- Sujata Sachdeva |
The 15th anniversary edition of Lakme Fashion Week Spring/Summer 2015 (LFW) begins in Mumbai today, with presentations by top and emerging designers. While realising the need to work with Indian craftsmen to revive traditional rich weaves, designers are also paying attention to create clothes that match latest trends and modern day sensibilities of global fashion lovers.
And they sure are being appreciated by fashionistas as Indo-western fusion lines in traditional weaves matched with modern styles are expected to hit the LFW ramp this time. Designers like Shruti Sancheti, Kiran Uttam Ghosh, Deepika Govind, and Shon Randhawa among others will present their Spring/Summer collections.
Indian textiles get a modern twistMumbai-based designer Vaishali Shadangule is known for her passion for traditional Indian weaves like Jamdani, Paithani, Maheshwari, Chanderi, Kand or Ikat. The designer has dedicated her efforts towards the revival of these rich Indian textures. Shadangule debuted with her collection at LFW-2011 showcasing well-crafted Indian dresses in chanderi and paithani prints. The collection to be presented at LFW follows the journey of the thread to handwoven textile inspired by traditional performing art ‘Behrupia’.
Designer Kiran Uttam Ghosh, trained under British designer Jasper Conran, has been showcasing her designs on the LFW ramp since its inception in 2000. For her latest designs, she has used handloom Maheshwaris, Bengal Dhakai and Tnt weaves, , Banarsi brocades and kinkhwabs, phulia and ikkat blending them with modern fabrics like georgette, crepe, jersey and pleated to create a range of racer-back ganjis, white shirts, heat-pressed pleated dresses, trousers and saris.
Another designer, who has been working with Indian weaves, Deepika Govind constantly works on her design philosophy of 'Fashion for the EARTH meaning Elements, Art, Revolution, Technology and Human Hand. She blends Indian craft with Western designs like her saris with pure gold threads on crepe, khadi yarn with Tencel, silk extracted from corn fibre, Eri silk to create an alternative to denim, and soyabean knit tees. ‘The Yogi Who Loved Blue’ – her recent innovative line is inspired by the remote terrains of Kutch and the handcrafted tribal ornaments and long dresses of the Jat community, blouses of the Rabari community and long-belted dresses of the khatris.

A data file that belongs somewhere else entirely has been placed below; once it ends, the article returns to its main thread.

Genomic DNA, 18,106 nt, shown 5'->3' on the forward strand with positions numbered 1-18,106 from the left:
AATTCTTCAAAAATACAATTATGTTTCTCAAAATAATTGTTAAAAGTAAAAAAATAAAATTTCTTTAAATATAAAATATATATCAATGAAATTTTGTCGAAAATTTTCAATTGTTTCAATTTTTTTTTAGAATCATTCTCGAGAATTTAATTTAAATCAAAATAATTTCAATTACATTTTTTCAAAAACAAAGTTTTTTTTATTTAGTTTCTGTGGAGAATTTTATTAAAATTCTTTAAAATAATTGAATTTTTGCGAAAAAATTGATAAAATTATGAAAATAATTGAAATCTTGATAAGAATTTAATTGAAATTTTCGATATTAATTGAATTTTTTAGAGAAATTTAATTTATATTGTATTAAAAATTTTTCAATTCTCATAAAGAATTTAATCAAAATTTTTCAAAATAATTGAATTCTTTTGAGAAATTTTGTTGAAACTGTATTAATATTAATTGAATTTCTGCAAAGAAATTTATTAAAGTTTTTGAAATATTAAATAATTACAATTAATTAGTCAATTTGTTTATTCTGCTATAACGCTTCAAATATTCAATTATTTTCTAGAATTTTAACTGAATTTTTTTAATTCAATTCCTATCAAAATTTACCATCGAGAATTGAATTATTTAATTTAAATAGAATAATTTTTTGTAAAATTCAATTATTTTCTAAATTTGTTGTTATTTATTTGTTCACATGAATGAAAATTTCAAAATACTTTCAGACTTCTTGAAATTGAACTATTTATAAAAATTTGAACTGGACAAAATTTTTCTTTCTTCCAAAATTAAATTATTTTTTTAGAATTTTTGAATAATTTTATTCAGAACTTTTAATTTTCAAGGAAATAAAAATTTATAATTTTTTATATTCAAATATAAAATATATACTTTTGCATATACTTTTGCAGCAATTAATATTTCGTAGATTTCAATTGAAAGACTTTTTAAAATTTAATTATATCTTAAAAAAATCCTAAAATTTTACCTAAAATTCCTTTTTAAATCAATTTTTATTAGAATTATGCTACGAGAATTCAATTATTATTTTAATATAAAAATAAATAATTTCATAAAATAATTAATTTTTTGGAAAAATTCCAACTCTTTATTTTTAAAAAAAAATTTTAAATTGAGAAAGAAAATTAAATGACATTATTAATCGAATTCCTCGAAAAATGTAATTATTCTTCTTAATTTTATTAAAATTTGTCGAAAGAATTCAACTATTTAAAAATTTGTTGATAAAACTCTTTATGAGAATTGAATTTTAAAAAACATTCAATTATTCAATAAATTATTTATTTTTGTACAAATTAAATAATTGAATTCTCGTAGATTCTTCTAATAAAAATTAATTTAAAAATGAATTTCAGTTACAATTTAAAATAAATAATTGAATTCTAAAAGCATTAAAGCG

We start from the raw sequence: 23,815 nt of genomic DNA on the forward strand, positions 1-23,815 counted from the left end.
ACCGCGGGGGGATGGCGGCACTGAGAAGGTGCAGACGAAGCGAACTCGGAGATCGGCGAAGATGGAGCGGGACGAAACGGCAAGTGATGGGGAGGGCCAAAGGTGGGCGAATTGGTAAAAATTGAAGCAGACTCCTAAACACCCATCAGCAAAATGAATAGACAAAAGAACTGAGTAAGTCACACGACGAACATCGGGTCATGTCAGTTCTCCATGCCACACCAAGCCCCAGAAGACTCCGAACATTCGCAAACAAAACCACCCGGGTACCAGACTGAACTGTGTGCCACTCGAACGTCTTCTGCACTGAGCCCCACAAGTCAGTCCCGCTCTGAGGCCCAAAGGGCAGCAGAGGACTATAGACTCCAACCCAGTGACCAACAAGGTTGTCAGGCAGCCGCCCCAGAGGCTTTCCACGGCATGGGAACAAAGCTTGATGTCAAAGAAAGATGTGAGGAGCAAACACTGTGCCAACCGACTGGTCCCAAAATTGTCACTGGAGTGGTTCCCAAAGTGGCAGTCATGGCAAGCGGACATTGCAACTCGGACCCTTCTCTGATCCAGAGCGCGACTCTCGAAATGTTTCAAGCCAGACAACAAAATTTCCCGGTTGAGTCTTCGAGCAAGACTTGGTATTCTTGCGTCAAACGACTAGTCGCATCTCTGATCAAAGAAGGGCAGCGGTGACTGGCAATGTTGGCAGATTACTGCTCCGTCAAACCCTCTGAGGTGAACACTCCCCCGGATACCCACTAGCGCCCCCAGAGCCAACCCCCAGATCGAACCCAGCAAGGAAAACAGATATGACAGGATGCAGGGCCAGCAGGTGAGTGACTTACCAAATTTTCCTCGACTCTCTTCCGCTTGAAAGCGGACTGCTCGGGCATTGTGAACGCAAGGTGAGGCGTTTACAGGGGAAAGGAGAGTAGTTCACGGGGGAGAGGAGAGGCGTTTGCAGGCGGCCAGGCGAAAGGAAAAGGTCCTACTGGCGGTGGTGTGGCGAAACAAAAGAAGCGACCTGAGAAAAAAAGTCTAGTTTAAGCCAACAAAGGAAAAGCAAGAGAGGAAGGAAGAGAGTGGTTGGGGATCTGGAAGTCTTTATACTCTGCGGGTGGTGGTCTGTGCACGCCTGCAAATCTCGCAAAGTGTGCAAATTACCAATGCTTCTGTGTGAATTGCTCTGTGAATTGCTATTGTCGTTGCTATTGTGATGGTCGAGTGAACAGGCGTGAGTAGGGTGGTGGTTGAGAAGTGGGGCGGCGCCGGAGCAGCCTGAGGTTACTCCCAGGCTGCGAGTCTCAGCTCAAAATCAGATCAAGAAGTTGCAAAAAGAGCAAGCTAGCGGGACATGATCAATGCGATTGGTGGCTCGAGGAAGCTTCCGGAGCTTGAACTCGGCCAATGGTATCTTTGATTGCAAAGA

And Shruti Sancheti’s eponymous fashion label launched in 2009 continuously promotes Indian weaves and embroideries. Her new collection called Nomadistaan is an amalgamation of various printing techniques, tribal crafts and woven textiles translated into contemporary ensembles and styles infused in the form of jackets, boleros, dresses, spliced skirts and culottes and flowing maxis, midis, pants and pleated long skirts. The USP of the collection is the tribal crafts from the Thar region along with Mughal influences.
Designer Shon Randhawa is ready with a range inspired by the '70s having bell bottoms, balloon sleeves and kerchief drapes with cropped shapes and tulles, lace and sheer silk, suede, wool and crisp cotton. These are layered with traditional embellishments like chikankari, Kantha and Gara embroideries as well as hand block prints, tie-dye, patchwork, appliqué and leather trimmings, mirror-work, lamé and metallic speckles.
And Anavila Misra is ready with her fresh line-up of saris in organic linen and natural or indigo tones, with contrast selvedge and geometric, grid-like patterns. She has worked with a few weavers from Phulia, West Bengal in 2009 to create 120-count yarn of loose and open weaves instead of the regular 60-count yarn. Today, her range of organic handwoven saris and separates, which are created by artisans in the craft clusters of Bihar, Jharkhand and Bhuj are popular among the fashionistas. Her latest called ‘A Summer Stroll’ is made up of 100 percent natural fibres.